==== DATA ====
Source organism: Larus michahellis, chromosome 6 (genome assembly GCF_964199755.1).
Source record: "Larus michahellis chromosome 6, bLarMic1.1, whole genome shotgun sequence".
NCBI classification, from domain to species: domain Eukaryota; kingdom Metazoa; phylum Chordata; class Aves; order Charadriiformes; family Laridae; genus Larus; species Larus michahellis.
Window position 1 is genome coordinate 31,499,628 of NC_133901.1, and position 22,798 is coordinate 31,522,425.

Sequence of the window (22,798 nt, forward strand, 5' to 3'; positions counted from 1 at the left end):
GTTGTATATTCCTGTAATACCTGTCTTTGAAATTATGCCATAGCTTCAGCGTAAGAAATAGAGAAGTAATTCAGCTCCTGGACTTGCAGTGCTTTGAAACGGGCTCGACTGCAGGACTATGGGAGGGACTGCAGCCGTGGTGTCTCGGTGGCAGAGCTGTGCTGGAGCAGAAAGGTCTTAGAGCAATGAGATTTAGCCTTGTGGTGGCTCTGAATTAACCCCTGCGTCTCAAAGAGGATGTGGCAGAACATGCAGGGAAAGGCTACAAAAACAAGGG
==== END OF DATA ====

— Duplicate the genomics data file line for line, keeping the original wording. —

Source organism: Larus michahellis, chromosome 6 (genome assembly GCF_964199755.1).
Source record: "Larus michahellis chromosome 6, bLarMic1.1, whole genome shotgun sequence".
NCBI classification, from domain to species: domain Eukaryota; kingdom Metazoa; phylum Chordata; class Aves; order Charadriiformes; family Laridae; genus Larus; species Larus michahellis.
Window position 1 is genome coordinate 31,499,628 of NC_133901.1, and position 22,798 is coordinate 31,522,425.

Sequence of the window (22,798 nt, forward strand, 5' to 3'; positions counted from 1 at the left end):
GTTGTATATTCCTGTAATACCTGTCTTTGAAATTATGCCATAGCTTCAGCGTAAGAAATAGAGAAGTAATTCAGCTCCTGGACTTGCAGTGCTTTGAAACGGGCTCGACTGCAGGACTATGGGAGGGACTGCAGCCGTGGTGTCTCGGTGGCAGAGCTGTGCTGGAGCAGAAAGGTCTTAGAGCAATGAGATTTAGCCTTGTGGTGGCTCTGAATTAACCCCTGCGTCTCAAAGAGGATGTGGCAGAACATGCAGGGAAAGGCTACAAAAACAAGGG